On 22 November, over 60 doctors signed an open letter concerning WikiLeaks founder Julian Assange, saying: “we have real concerns, on the evidence currently available, that Mr Assange could die in prison”. The letter, addressed to the UK home secretary Priti Patel and shadow home secretary Diane Abbott, was shared widely across social media.
The doctors have now written a follow-up letter lambasting the home secretary’s failure to act on their advice. Dated 4 December, the letter calls on the lord chancellor and secretary of state for justice to intervene.
The letter, which can be read in full here, states:
When the UK, as a Permanent Member of the United Nations Security Council, repeatedly ignores not only the serious warnings of the United Nations Special Rapporteur on Torture, but also its unequivocal investigative and remedial obligations under international and human rights law, the credibility of the UK’s commitment to human rights and the rule of law is fatally undermined.
The Canary‘s exclusive interview with UN special rapporteur on torture Nils Melzer can be read here.
The letter continues:
In our open letter, we urged the UK Government to change course immediately and transfer Mr Assange from Belmarsh Prison to a university teaching hospital for appropriate expert medical assessment and care. So far, we have received no substantive reply from the UK Government, nor has receipt of our letter been acknowledged.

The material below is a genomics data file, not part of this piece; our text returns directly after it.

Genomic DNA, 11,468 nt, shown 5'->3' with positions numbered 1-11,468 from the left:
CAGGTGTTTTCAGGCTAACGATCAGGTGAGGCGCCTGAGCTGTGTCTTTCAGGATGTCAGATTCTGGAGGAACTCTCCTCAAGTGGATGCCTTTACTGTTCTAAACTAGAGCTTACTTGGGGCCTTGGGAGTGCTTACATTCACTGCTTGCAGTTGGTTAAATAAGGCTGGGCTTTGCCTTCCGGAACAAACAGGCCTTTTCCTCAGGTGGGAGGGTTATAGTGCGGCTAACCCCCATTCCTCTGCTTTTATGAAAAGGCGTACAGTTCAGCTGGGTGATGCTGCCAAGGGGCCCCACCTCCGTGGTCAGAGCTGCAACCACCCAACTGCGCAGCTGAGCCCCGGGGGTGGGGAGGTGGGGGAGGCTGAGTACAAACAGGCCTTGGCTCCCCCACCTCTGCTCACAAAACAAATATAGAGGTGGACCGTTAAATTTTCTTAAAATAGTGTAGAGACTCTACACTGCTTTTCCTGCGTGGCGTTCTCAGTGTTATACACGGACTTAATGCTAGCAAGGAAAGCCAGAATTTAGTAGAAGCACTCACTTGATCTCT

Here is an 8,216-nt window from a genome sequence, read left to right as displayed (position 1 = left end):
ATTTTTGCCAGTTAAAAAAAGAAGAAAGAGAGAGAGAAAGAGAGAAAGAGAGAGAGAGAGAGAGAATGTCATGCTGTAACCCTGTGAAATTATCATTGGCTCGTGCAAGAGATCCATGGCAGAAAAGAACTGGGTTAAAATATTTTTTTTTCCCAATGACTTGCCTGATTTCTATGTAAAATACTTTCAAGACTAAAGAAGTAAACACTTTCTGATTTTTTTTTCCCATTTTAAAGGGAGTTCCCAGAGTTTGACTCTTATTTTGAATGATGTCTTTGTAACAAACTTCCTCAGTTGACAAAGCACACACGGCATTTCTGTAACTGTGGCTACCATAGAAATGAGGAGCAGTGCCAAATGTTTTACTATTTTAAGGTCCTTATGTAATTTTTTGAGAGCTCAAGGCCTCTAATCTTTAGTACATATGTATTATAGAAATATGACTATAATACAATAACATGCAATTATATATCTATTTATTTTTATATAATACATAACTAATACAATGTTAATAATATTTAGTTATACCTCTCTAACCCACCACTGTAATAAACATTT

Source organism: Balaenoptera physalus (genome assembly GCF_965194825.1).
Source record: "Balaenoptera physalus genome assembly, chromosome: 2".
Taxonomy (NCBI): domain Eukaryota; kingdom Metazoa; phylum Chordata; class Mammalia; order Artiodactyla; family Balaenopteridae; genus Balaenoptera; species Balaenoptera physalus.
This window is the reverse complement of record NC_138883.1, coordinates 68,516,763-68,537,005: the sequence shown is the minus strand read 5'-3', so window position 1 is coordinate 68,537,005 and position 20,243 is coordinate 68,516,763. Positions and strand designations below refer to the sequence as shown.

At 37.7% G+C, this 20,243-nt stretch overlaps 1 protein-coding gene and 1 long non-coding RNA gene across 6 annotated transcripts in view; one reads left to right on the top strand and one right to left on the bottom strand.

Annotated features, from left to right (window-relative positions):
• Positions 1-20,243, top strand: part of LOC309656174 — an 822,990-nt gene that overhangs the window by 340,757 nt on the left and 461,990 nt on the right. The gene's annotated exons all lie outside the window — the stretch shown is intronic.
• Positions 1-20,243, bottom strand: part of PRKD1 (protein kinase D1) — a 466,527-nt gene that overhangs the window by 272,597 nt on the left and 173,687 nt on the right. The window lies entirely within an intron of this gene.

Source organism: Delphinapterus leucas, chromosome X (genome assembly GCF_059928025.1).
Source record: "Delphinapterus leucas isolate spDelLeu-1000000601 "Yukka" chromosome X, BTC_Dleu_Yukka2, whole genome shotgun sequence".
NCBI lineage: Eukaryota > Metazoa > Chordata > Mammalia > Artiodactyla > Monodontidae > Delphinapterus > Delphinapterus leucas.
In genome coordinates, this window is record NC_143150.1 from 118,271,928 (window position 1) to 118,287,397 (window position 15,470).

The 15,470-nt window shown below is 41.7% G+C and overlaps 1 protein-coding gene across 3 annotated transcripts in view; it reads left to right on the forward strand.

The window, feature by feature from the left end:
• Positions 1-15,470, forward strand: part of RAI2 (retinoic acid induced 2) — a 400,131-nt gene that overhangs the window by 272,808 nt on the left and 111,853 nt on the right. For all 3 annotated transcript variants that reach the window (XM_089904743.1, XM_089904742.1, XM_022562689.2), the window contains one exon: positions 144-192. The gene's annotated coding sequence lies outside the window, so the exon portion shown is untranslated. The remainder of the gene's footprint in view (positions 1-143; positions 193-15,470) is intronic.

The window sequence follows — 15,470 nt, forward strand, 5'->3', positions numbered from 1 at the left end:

In our opinion, the UK Government’s conduct in this matter is irresponsible, incompatible with medical ethics and unworthy of a democratic society bound by the rule of law. We reiterate our grave concern that Mr Assange could die of deliberate medical negligence in a British prison and demand an urgent response from the UK Government.
The doctors conclude that the UK government’s conduct is therefore:
irresponsible, incompatible with medical ethics and unworthy of a democratic society bound by the rule of law.
Assange is one of the world’s most prominent political prisoners. The UK government must end his persecution.